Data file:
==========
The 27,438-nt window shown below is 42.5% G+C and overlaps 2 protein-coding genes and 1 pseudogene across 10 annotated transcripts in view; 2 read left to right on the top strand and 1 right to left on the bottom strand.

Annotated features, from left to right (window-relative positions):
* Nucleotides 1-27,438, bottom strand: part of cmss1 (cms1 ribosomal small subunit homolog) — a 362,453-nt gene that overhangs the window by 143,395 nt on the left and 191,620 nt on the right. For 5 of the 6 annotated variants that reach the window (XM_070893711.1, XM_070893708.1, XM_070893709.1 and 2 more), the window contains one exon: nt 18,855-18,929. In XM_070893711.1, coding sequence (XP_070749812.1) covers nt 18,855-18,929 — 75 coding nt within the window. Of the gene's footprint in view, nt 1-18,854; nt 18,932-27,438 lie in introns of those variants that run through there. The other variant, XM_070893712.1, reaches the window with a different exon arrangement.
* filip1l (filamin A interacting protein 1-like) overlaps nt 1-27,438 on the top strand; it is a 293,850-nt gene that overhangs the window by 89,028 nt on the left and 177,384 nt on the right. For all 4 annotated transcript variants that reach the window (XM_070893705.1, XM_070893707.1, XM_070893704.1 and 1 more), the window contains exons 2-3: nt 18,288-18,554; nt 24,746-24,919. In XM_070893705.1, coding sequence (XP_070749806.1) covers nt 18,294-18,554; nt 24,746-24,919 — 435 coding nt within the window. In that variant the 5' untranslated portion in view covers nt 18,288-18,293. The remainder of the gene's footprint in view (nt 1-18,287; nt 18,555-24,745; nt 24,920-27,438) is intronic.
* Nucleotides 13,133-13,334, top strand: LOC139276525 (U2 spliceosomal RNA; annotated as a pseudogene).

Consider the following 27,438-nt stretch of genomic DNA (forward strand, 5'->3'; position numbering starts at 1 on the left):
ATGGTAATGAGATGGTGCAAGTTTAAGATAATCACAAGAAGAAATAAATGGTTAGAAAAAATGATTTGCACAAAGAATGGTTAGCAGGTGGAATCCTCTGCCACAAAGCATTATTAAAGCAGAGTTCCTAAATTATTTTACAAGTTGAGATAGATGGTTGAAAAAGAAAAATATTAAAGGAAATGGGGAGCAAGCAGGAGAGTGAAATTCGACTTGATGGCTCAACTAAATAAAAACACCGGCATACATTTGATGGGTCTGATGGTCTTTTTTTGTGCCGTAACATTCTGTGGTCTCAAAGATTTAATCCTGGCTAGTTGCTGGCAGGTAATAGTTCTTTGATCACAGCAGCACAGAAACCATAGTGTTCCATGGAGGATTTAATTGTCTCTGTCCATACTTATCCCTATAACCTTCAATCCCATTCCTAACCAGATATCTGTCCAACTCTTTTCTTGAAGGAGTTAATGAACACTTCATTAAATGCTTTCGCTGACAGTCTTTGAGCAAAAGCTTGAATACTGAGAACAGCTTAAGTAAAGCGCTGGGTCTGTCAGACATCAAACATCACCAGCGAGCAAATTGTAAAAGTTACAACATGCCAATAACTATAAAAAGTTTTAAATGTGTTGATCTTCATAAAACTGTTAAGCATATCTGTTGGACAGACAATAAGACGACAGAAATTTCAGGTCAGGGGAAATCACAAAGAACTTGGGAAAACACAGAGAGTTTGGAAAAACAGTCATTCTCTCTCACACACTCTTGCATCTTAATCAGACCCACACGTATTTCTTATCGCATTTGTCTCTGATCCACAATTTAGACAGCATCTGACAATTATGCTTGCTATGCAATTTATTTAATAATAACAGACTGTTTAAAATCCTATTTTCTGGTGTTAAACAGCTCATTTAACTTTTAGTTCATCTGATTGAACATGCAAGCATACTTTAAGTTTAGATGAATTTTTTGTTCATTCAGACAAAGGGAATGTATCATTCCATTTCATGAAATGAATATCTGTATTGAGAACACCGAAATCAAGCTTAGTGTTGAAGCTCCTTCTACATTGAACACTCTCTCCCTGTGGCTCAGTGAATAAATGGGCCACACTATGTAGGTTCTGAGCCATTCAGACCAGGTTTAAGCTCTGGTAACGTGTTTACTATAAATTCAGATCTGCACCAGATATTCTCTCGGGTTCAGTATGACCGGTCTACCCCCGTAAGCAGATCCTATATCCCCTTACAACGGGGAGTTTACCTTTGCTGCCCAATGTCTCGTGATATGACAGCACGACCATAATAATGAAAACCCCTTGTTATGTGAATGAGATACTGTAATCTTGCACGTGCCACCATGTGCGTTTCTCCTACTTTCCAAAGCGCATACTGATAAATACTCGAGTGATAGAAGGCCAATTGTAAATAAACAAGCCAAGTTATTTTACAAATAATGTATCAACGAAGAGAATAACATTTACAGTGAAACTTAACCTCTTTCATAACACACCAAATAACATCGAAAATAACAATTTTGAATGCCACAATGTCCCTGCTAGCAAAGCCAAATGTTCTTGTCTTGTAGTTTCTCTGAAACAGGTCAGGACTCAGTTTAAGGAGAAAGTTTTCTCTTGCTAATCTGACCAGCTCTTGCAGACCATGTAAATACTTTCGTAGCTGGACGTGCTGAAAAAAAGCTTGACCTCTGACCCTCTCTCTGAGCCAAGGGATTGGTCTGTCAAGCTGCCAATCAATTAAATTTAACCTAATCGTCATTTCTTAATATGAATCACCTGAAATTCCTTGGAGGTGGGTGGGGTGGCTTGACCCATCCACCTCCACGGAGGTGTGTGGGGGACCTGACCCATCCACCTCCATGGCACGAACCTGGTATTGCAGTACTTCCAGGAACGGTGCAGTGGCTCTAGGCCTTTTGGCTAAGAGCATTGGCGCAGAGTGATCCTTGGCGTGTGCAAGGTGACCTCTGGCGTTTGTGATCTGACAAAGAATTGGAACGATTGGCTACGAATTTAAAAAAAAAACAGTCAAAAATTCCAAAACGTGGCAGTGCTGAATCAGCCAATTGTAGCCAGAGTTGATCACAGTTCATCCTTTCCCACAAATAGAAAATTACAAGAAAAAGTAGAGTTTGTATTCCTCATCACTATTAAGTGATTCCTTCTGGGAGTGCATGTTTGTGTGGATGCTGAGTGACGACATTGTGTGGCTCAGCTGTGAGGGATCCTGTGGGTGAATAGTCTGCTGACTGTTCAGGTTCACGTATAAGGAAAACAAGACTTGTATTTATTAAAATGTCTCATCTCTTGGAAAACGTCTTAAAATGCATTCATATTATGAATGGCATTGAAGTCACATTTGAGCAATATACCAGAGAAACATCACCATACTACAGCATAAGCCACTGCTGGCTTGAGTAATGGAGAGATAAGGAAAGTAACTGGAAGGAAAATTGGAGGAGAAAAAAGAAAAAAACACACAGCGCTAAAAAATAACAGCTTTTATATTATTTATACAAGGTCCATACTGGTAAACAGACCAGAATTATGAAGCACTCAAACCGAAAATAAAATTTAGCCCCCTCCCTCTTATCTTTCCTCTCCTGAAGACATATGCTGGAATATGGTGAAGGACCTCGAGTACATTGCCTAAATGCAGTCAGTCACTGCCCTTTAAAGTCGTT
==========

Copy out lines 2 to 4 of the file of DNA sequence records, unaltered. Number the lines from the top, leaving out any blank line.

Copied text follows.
Annotated features, from left to right (window-relative positions):
* Nucleotides 1-27,438, bottom strand: part of cmss1 (cms1 ribosomal small subunit homolog) — a 362,453-nt gene that overhangs the window by 143,395 nt on the left and 191,620 nt on the right. For 5 of the 6 annotated variants that reach the window (XM_070893711.1, XM_070893708.1, XM_070893709.1 and 2 more), the window contains one exon: nt 18,855-18,929. In XM_070893711.1, coding sequence (XP_070749812.1) covers nt 18,855-18,929 — 75 coding nt within the window. Of the gene's footprint in view, nt 1-18,854; nt 18,932-27,438 lie in introns of those variants that run through there. The other variant, XM_070893712.1, reaches the window with a different exon arrangement.
* filip1l (filamin A interacting protein 1-like) overlaps nt 1-27,438 on the top strand; it is a 293,850-nt gene that overhangs the window by 89,028 nt on the left and 177,384 nt on the right. For all 4 annotated transcript variants that reach the window (XM_070893705.1, XM_070893707.1, XM_070893704.1 and 1 more), the window contains exons 2-3: nt 18,288-18,554; nt 24,746-24,919. In XM_070893705.1, coding sequence (XP_070749806.1) covers nt 18,294-18,554; nt 24,746-24,919 — 435 coding nt within the window. In that variant the 5' untranslated portion in view covers nt 18,288-18,293. The remainder of the gene's footprint in view (nt 1-18,287; nt 18,555-24,745; nt 24,920-27,438) is intronic.